Red Maple
the ground looks wild, with leaf litter and seedling trees and wild flowers here and there. So what was once purely decorative is now partly productive and partly wild and still beautiful. You can see the Mansion through the screen of summer-green trees, but only intermittently, when the wind lifts the branches and you get a glimpse of cultured white, the building where you are going. The long tunnel of leaves over the dirt and gravel road smells cool and living and genteel and secret, all at once.

This is all a deliberate creation, the product of a human vision, just like a flower garden. It is not natural...but I'm starting to think it may be wild, or at least getting there.

And it is learning to see the details of the artwork, labeling every single tree, that has shown me the single exception to Charlie's plan, the single place where he planted a non-native tree. It's in the formal garden, off towards one corner. It's a Chinese dogwood, too small for me to have to label it, but it got my attention so I looked it up anyway. From it's size, Charlie had to have planted it, or known about its planting--it doesn't predate him, I mean. At the base of the tree is a wooden plaque, with the name "Abia" and the years 1902-1990 engraved in it.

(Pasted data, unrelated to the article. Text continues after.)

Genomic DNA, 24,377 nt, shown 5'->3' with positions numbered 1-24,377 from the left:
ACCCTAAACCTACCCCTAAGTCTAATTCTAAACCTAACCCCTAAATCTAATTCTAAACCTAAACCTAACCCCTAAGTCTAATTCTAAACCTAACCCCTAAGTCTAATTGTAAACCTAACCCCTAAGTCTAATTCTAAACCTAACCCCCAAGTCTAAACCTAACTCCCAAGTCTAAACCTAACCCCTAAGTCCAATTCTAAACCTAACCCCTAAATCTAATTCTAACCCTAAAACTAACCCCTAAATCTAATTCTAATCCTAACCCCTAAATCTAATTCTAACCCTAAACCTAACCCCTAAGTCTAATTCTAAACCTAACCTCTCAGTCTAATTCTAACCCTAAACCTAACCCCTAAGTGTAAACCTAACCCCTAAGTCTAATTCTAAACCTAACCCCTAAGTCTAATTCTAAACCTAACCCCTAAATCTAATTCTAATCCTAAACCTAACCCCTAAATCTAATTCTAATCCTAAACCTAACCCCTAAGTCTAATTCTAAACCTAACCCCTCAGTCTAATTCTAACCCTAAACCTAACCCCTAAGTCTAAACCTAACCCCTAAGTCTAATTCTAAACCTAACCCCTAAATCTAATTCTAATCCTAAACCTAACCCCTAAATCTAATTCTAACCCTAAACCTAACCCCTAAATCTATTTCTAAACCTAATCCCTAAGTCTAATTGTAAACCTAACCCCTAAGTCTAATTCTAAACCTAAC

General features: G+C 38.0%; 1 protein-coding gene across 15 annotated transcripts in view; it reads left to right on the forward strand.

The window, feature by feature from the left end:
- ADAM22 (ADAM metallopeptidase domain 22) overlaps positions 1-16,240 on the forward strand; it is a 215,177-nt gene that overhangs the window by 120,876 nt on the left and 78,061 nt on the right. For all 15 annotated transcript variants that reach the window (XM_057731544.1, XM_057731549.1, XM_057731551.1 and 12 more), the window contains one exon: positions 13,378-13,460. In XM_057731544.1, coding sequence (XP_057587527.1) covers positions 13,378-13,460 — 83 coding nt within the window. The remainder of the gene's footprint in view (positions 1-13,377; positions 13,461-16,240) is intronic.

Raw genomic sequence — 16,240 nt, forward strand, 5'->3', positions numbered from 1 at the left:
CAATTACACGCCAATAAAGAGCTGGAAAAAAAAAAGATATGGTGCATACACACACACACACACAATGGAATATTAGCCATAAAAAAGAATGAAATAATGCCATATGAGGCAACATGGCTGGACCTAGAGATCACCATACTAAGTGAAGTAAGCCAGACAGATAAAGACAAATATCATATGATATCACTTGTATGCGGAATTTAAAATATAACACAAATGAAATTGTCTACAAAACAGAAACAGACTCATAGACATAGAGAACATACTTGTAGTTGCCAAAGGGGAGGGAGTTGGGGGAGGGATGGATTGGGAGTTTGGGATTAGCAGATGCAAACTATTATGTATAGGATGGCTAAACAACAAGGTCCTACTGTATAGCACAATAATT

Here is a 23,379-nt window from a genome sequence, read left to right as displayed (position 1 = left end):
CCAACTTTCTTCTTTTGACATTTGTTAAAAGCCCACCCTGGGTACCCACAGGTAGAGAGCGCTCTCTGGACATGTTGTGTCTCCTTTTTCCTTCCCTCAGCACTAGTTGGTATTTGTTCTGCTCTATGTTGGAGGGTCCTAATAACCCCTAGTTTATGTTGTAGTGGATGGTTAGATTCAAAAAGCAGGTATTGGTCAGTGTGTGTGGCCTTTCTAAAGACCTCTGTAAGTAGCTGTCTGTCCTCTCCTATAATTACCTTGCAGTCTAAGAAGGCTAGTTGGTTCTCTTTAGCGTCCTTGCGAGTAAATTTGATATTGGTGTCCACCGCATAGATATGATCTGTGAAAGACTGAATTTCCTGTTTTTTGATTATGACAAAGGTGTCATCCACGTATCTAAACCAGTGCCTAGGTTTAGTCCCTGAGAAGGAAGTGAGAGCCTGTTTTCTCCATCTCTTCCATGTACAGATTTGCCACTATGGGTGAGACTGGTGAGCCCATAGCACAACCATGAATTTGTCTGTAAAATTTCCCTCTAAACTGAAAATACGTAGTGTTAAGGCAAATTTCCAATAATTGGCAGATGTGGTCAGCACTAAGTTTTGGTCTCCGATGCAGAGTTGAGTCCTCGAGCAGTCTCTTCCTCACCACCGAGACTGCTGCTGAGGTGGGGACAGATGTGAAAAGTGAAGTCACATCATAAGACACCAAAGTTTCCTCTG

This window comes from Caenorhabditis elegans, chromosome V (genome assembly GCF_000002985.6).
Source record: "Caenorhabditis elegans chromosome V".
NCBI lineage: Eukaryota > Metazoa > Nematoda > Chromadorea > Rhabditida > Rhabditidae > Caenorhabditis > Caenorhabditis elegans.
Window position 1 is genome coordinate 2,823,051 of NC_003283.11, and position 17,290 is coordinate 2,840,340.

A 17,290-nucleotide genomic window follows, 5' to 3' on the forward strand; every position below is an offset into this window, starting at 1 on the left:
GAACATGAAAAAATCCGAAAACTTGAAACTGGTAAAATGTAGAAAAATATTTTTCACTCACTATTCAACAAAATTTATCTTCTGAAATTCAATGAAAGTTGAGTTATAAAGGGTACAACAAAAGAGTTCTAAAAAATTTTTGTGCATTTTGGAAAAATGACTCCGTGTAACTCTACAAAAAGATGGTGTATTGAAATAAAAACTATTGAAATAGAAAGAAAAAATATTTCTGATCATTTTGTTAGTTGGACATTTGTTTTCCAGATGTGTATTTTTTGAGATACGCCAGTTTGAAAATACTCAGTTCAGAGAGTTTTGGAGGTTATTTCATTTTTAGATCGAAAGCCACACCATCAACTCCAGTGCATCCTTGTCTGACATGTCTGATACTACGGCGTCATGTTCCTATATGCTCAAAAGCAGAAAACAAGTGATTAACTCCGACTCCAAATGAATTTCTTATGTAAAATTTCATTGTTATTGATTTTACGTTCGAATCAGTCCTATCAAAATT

I asked Charlie about this the other day. I was doing my homework in the Great Hall, and he came in and sat before the cold fireplace for a while, staring at it, nursing a drink. Of course he was drinking water. Charlie is the only person I know who can sit drinking a cocktail of plain water while staring entranced at a fire that isn't there. I did not greet him, nor did he speak to me. I've learned to leave him be, when he's in a quiet mood, and so we spend a lot of time together, not talking, and I do not know whether he is enjoying my company in a quiet way or actually ignoring the fact that he isn't alone. Anyway, after a while, I asked "why a Chinese dogwood?" and he raised his eyes a fraction, without quite coming out of his...trance, for lack of a better word, and answered without looking at me.

"My mother liked them."

I nodded, and let him be again.

[Next Post: Monday, July 12: the Spirit of Reason]